"What lessons should Americans today draw from the Gettysburg Address?"
By Colton Osguthorpe - 11th Grade
“Four score and seven years ago . . .” as most Americans know this is how the Gettysburg address, one of the most important speeches in our nation’s history, begins. Yet few know its significance and understand how important it is to us as a nation today. Though it was given 150 years ago in a time vastly different than ours it still applies to us today and there is much that we can learn from it. The Gettysburg address is unique and ground breaking in that it places the responsibility of maintaining and improving our nation not on state governments and not on the federal government but on the people. It is our duty, as Americans, to ensure unity, good government, and to continue our traditions of freedom.
Even though this speech was given in the midst of a horrible and violent conflict, where brother fought brother, President Lincoln did not speak in terms of north or south but as a united nation. In his speech there is no partisanship, and from this we can learn much. Today many issues divide us as a nation. Divisive issues like abortion, the role of government, debt, and gun control tear at the very fabric of our national unity. Many times we see ourselves as Republicans or Democrats, liberals or conservatives. Horrible things are said to each other on both sides. Often it seems like we will never get along and that hate and disrespect towards one another have become commonplace and okay. We must follow the counsel of President Lincoln and realize that though we may be different and have different views it is our responsibility as Americans to treat each other with respect and have the understanding that even though we are different our end goal of a better nation are the same and that we have more in common than not. We must not allow anything to divide our nation and we must not repeat the mistakes of those who came before us.
Today many people are quick to criticize our government and how it is run, dissatisfaction with congress is at an all-time low. Yet voter turnout for the 2012 presidential election was 57.5% according to the Bipartisan Policy Center. People complain about President Obama and his policies but they don’t vote and they don’t do anything to enact change. President Lincoln stated that government is “of the people, by the people, and for the people”. It is our responsibility, as the people, to ensure good government and to participate in elections and policy making. According to Statisticsbrain.com 1.3 million Americans have died in wars. Is this how we repay that sacred sacrifice? With 57.5% voter turnout, barely half? The Gettysburg address was given at the dedication of the Gettysburg cemetery and in it President Lincoln stated that “from these honored dead we take increased devotion to that cause for which they gave the last full measure of devotion”. Have we lived up to this promise? Have we honored those who gave the “last full measure of devotion”? There is much more that we could do as a nation to ensure good government and honor those who have died for our freedoms.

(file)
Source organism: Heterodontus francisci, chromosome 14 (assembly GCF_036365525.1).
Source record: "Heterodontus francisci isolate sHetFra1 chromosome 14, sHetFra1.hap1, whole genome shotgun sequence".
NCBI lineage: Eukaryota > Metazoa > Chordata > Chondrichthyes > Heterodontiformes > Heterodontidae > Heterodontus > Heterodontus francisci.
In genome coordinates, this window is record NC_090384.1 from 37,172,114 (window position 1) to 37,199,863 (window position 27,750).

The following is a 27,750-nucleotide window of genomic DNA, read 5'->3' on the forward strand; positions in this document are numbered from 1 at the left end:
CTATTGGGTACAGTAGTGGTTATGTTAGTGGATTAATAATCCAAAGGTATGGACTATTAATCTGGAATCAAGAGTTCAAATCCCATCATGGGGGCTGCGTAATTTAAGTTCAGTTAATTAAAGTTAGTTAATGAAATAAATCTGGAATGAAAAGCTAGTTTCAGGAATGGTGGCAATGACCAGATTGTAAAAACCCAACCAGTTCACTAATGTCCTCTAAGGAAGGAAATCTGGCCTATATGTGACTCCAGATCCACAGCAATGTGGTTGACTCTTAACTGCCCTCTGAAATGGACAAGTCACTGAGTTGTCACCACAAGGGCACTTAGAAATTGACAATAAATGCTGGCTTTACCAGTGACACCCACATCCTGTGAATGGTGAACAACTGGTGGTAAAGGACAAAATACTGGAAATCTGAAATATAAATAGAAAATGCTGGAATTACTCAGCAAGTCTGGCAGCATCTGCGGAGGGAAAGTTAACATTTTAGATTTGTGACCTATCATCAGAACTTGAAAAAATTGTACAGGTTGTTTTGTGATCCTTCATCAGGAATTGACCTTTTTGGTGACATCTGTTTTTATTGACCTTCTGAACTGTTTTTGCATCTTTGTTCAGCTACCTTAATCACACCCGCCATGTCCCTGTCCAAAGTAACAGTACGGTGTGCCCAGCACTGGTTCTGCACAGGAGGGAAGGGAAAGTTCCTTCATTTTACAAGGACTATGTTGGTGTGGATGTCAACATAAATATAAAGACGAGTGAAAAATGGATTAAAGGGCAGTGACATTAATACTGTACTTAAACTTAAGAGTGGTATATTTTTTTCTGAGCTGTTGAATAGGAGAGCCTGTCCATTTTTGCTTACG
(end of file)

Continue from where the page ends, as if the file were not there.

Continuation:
America has a long and strong tradition of freedom and opportunity, yet it is an unfinished work. We have a responsibility to continue the great democratic experiment that is America. In the Gettysburg address President Lincoln stated that “It is for us, the living, rather to be dedicated here to the unfinished work which they who fought here have thus far so nobly advanced”. We must remain dedicated to the work of our forbears who gave their blood, sweat, and tears so that we may enjoy the freedoms and opportunities that we have today. As Americans it is our responsibility to continue the strong tradition of freedom that our founders began. Today in an ever changing and hostile world we are surrendering many of our freedoms in the name of security. It was Benjamin Franklin who said that “those who sacrifice liberty for security deserve neither”. We must follow President Lincoln’s counsel and always dedicate ourselves to defending and continuing our freedoms and continuing the democratic traditions of our forefathers.
The Gettysburg address can seem ancient and irrelevant today, given in a bygone time that few Americans know deeply about. Yet it still holds themes and messages that apply to us today. Its message of freedom, unity, and civic responsibility are often forgotten in today’s hectic and fast paced world, but there is much we can learn from it. The high bar that President Lincoln set for our nation in this historic speech has not been reached and many of his challenges to us have been forgotten. As President Lincoln said “it is rather for us to be here dedicated to the great task remaining before us”. We must remain dedicated to the great task of ensuring unity, good government, and continuing our traditions of freedom.